HOW like her ! But 'tis she herself,   Comes up the crowded street,How little did I think, the morn,  My only love to meet !Whose else that motion and that mien?   Whose else that airy tread ?For one strange moment I forgot
Michael Field
Description:
Text:
It was deep April, and the morn      Shakespere was born; The world was on us, pressing sore; My Love and I took hands and swore,      Against the world, to be Poets and lovers evermore, To laugh and dream on Lethe's shore, To sing to Charon in his boat,
Charlotte Bronte
Description:
Text:
     "I tell you I must go!" I retorted, roused to something like passion. "Do you think I can stay to become nothing to you? Do you think I am an automaton? — a machine without feelings? and can bear to have my morsel of bread snatched from my lips, and my drop of living water dashed from my cup? Do you think, because I am poor, obscure, plain, and little, I am soulless and heartless?
Thomas Hardy
Description:

Jude the Obscure is a novel previously begun and completed as a serial in Harper's New Monthly Magazine. It tells the story of Jude Fawley and his relationship with Sue Bridehead--his cousin and also his love interest. The romantic relationship of the two weave in and out of their separate marriages, divorces and remarriages with each of their other partners. Interestingly, even after they get together, the two spend some time together without any sexual relationship, in respect of Sue's preference. Eventually they do come to sleep together, but although they have two children, they never get married to each other at any point in the duration of their lives.

Thomas Hardy wrote and published the book after Tess of the d'Urbervilles, and in publishing it as a book after the serialization, made some edits to the manuscript to reflect the looser constrainsts of keeping it "decent" for the expectations of the magazine for which he had written it. Although after the book's critical reception he focused mostly on poetry, he did reprint the novel as a second edition after some revision, on 1912.

 

* The image features the title page of the first edition, and is followed by the postscript Thomas Hardy had added in the second edition in response to some of the criticism he had received in regards to marriage.

 

 

 

 

Text:
‘But you haven't answered me. Will you let me go away? I know how irregular it is of me to ask it—’ ‘It is irregular.’ ‘But I do ask it! Domestic laws should be made according to temperaments, which should be classified. If people are at all peculiar in character they have to suffer from the very rules that produce comfort in others! … Will you let me?’
John Addington Symonds
Description:
Text:
I.Procemium THREE times the Muse, with black bat wings outspread,   Darkening the night, with lightning in her eyes   And wrath upon her forehead, bade me rise   Where I lay slumbering in oblivion's bed. The first time I was young ; and though I shed   Hot tears for fear of that great enterprise,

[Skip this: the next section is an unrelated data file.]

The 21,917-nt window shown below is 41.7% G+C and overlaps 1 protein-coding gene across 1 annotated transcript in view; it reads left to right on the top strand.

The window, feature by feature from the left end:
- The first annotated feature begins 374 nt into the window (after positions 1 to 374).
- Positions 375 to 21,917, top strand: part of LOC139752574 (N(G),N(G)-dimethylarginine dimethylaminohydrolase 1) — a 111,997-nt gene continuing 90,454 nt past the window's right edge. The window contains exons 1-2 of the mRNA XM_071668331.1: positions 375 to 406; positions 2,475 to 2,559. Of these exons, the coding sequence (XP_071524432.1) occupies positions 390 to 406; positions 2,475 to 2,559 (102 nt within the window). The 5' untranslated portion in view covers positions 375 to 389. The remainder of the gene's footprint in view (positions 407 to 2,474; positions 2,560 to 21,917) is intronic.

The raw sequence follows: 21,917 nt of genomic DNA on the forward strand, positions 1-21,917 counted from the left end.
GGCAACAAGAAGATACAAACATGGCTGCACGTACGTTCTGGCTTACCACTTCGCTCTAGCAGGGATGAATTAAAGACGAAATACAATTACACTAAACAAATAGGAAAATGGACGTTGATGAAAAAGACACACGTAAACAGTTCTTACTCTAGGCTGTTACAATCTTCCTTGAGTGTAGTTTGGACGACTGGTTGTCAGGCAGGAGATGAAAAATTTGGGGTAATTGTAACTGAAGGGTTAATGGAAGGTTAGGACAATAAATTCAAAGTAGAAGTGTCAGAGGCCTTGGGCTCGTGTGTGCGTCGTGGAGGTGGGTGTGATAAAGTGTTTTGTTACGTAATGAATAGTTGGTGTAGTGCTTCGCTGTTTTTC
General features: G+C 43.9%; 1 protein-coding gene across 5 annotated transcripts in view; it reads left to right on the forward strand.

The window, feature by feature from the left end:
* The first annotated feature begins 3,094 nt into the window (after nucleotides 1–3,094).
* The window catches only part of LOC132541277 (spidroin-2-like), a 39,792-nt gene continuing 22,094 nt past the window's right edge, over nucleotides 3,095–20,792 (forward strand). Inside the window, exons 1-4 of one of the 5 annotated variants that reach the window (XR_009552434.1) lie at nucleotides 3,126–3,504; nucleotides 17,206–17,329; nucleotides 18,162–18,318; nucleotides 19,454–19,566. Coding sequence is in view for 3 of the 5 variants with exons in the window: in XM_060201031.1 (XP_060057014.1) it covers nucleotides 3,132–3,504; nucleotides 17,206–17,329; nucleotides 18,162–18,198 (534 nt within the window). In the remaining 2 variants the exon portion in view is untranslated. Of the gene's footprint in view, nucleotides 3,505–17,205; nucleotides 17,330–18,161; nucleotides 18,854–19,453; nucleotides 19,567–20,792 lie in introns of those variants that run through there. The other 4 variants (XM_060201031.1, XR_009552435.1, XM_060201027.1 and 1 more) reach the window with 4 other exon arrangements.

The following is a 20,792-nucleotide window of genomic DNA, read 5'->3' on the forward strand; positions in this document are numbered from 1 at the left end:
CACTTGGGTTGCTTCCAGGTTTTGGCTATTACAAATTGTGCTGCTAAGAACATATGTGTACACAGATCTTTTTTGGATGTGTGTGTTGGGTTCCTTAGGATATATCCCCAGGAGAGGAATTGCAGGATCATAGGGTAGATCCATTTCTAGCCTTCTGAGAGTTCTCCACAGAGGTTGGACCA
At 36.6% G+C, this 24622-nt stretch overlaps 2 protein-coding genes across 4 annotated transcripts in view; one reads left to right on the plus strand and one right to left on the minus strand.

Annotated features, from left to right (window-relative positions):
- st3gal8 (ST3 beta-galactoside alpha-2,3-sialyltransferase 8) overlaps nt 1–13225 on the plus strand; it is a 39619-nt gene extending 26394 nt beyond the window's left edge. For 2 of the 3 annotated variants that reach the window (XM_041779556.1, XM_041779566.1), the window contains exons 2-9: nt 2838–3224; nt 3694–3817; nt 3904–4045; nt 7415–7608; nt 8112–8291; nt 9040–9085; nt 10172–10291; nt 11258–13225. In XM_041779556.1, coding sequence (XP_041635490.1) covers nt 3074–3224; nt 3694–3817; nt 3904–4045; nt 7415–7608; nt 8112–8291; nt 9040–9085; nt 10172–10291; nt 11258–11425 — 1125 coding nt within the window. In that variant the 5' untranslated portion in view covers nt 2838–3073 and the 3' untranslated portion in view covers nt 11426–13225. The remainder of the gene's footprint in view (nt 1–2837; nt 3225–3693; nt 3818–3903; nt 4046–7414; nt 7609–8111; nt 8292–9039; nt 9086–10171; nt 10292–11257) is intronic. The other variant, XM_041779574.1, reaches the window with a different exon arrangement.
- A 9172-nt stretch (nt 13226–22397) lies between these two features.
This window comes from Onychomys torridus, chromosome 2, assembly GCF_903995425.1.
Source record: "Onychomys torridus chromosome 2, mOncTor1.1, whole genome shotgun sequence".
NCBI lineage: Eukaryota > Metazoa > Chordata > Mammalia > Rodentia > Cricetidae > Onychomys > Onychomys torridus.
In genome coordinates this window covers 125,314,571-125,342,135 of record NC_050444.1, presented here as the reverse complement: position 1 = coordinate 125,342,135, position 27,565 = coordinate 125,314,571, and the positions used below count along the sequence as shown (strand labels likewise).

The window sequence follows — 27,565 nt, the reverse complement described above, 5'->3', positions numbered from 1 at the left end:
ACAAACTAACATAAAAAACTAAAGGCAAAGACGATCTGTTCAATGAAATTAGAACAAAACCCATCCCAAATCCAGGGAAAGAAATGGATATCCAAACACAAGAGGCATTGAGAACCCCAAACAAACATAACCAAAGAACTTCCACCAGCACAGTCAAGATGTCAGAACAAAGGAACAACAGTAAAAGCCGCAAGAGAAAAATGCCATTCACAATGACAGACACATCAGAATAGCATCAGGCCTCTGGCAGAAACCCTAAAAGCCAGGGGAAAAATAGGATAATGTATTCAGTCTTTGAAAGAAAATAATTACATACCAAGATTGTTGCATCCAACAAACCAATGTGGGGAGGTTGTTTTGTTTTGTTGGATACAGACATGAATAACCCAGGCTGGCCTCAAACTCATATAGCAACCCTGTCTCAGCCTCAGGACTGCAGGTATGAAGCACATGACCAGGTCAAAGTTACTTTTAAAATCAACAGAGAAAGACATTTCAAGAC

Catherine (Mumford) Booth
Description:

Popular Christianity is a compilation of sermons given by the esteemed Catherine Booth two years before her death in 1890. I could only find images of the text from the third edition, which was published in 1891. These passages are from her second lecture. Although Booth condemns desires that fall outside of Christian morality, her unusual positions on child sexuality, the hypocrisy of Christian "intellectuals," and what she deems "mock salvation" remain fascinating to parse.    

The decision to use Booth's formal title (did the author or the publisher make that call?) both asserts her stature as a co-founder of The Salvation Army and a respected minister and reminds the reader that she is the wife of a man who boasts the same credentials. How utterly in line with Christian feminism.  

Text:
   
Description:

"LOUISA VINCENT, Breaking Peace > wounding, 25th October 1847" is the transcript of a court case proceeding that took place at the Old Bailey in London.  This case includes many lurid details (abuse, prostitution, illegitimacy, attempted murder) that would catch the eye and capture the imagination of Victorian readers.

Text:
2490. LOUISA VINCENT was indicted for feloniously cutting and wounding Thomas Soarston, on the left side of his head, with intent to do him grievous bodily harm.
Algernon Charles Swinburne
Description:

Algernon Charles Swinburne's "Love and Sleep" published by Poems and Ballads, First Series in 1866, depicts sexual desire for the opposite sex in an aggressive manner.  Swinburne's word choice and desire elicits an image of his lover's features as well as his anticipations.

Text:
Lying asleep between the strokes of night   I saw my love lean over my sad bed,   Pale as the duskiest lily’s leaf or head, Smooth-skinned and dark, with bare throat to bite, Too wan for blushing and too warm for white,   But too perfect-coloured without white or red.   And her lips opened amorously, and said—
Agnes Mary Frances Robinson
Description:

Agnes Mary Frances Robinson published this poem in her 1878 collection A Handful of Honeysuckle about being separated from her female lover in death. A few years later, Robinson developed a relationship with Vernon Lee (Violet Paget) that continued until 1888.

Text:
I DREAMED my Lady and I were dead   And dust was either heart; Our bodies in one grave were laid,   Our souls went far apart, Hers with the saints for aye to dwell And mine to lie and pine in Hell. But when my Lady looked for me   And found her quest in vain, For all that blesséd company   She nothing knew but pain.
Agnes Mary Frances Robinson
Description:

Agnes Mary Frances Robinson's poem is included in the second printing of "The Crowned Hippolytus". The poem is referring to her relationship with Vernon Lee (Violet Page).

Text:
                                                        LOVER'S SILENCE.